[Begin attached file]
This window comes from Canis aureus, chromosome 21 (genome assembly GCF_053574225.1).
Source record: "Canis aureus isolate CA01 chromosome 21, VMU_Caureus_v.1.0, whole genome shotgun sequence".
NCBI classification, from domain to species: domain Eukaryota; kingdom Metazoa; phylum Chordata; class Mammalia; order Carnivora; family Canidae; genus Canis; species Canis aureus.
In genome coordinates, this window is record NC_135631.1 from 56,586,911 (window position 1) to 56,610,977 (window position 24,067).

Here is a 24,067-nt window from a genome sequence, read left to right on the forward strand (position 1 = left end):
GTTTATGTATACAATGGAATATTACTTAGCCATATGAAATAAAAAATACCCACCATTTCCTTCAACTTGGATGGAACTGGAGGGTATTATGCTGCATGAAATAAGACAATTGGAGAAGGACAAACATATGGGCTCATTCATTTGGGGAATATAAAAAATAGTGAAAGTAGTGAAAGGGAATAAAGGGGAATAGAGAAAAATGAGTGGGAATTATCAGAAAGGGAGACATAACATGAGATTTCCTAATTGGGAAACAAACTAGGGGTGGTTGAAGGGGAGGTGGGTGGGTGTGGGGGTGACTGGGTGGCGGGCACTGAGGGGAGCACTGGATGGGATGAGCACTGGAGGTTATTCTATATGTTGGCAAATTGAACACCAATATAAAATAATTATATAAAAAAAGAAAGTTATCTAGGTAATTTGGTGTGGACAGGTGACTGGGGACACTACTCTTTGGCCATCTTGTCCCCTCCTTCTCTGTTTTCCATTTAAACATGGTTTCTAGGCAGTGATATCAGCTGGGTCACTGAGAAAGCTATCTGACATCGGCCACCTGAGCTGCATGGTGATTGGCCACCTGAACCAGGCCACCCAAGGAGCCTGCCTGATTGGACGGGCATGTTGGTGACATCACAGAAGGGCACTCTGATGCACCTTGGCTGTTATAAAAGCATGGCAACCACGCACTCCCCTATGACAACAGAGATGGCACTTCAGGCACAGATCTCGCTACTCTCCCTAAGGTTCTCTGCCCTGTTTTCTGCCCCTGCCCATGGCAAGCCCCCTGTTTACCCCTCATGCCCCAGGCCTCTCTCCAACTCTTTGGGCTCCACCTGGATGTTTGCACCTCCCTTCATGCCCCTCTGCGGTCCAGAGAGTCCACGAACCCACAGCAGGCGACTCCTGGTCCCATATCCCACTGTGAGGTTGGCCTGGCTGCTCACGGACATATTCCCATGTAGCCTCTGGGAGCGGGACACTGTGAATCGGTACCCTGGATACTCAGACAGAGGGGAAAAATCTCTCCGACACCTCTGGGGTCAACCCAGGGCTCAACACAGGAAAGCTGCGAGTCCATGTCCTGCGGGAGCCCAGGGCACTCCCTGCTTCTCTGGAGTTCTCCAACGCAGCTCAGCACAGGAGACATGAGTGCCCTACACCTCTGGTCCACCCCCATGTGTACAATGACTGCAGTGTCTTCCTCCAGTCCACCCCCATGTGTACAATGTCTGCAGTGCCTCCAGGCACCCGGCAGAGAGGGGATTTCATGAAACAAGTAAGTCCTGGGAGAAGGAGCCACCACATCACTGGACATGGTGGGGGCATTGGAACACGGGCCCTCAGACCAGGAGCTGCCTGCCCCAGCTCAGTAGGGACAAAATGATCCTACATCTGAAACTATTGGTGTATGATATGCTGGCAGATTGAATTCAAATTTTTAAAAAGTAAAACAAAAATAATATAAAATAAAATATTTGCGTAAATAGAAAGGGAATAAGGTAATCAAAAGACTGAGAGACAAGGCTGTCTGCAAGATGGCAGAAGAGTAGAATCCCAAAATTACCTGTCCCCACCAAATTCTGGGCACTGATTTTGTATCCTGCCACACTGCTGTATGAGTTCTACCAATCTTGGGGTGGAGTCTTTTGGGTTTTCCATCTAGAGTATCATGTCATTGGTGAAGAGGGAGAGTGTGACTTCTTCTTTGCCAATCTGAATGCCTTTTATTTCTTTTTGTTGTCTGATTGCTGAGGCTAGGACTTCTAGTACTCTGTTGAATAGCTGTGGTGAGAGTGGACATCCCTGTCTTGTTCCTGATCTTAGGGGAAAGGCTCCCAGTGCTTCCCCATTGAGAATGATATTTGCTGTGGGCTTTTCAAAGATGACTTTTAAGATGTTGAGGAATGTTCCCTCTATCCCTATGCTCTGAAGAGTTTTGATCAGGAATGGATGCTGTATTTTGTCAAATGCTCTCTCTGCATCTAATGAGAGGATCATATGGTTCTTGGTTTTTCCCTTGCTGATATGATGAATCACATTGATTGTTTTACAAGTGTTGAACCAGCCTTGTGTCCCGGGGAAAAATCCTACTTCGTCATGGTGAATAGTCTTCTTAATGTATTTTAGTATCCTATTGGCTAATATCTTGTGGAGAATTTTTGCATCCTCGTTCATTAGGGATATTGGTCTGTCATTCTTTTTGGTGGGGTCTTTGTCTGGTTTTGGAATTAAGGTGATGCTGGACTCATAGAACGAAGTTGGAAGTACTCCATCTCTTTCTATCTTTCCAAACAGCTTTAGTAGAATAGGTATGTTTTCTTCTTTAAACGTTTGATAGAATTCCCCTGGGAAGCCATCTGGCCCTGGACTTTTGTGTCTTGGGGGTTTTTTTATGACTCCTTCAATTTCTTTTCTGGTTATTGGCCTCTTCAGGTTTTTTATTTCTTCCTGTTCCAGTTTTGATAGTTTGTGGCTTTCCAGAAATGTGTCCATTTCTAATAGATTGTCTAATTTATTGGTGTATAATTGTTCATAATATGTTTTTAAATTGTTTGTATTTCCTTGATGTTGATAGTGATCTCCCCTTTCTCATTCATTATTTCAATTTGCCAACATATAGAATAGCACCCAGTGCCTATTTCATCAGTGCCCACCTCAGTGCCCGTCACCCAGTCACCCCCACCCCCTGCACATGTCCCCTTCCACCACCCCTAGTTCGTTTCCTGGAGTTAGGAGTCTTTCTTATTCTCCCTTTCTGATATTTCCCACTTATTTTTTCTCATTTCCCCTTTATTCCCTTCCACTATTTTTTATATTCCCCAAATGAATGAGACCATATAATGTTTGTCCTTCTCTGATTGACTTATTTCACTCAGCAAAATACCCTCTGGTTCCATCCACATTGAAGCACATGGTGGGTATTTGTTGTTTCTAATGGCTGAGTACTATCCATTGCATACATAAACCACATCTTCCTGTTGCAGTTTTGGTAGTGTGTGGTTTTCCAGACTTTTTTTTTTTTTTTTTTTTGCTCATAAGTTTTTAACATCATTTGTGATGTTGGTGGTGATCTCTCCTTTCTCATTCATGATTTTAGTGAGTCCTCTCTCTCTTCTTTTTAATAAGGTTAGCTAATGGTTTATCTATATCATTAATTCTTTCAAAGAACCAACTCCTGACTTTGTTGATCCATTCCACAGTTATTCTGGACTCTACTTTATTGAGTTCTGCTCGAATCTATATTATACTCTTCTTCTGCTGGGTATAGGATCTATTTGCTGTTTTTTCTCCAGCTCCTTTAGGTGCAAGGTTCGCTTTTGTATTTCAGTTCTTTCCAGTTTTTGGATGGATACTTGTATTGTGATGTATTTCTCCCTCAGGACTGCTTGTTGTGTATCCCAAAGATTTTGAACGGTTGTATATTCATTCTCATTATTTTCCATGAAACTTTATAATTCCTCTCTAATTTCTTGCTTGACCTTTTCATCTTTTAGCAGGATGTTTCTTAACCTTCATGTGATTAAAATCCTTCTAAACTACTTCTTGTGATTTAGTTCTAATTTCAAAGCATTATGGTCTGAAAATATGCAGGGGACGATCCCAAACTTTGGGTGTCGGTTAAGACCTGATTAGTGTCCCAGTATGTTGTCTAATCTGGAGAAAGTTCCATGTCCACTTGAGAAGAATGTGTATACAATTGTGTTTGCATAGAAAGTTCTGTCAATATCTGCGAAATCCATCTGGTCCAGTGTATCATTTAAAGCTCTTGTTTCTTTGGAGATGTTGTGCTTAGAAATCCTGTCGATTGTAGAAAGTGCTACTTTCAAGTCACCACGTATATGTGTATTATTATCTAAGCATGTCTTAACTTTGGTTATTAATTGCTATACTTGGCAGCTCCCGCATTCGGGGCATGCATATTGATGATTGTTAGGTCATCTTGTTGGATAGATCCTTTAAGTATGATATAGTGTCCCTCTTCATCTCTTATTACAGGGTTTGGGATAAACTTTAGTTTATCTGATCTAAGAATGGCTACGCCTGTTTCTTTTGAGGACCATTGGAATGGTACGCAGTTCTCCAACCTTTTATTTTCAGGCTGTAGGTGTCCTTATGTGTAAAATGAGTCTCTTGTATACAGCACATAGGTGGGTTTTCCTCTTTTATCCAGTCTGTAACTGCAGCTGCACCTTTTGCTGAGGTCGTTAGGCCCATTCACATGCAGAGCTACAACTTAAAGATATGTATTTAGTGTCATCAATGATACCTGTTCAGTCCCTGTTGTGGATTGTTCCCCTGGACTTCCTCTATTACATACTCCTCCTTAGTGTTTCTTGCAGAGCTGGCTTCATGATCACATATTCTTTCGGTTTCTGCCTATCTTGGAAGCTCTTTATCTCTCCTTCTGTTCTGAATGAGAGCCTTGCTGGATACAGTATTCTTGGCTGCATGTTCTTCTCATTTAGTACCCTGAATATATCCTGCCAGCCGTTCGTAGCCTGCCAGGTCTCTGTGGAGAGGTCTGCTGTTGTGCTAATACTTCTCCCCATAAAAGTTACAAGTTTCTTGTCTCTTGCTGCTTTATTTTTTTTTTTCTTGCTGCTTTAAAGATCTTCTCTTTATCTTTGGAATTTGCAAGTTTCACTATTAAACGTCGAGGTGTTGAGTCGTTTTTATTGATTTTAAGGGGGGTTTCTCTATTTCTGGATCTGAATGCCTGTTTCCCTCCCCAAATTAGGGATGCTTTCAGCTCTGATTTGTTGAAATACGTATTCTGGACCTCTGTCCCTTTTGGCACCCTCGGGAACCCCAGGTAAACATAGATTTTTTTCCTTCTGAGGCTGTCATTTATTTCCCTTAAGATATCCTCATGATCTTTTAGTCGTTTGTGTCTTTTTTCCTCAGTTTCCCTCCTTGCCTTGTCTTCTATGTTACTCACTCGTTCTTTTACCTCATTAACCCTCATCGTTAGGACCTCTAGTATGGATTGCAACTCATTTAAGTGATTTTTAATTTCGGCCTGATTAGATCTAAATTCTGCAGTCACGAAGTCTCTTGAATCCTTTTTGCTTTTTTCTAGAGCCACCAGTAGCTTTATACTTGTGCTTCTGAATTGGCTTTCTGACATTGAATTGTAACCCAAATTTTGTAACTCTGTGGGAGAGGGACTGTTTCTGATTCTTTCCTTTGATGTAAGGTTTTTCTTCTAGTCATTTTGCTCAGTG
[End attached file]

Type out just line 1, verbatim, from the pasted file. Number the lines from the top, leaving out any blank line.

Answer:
This window comes from Canis aureus, chromosome 21 (genome assembly GCF_053574225.1).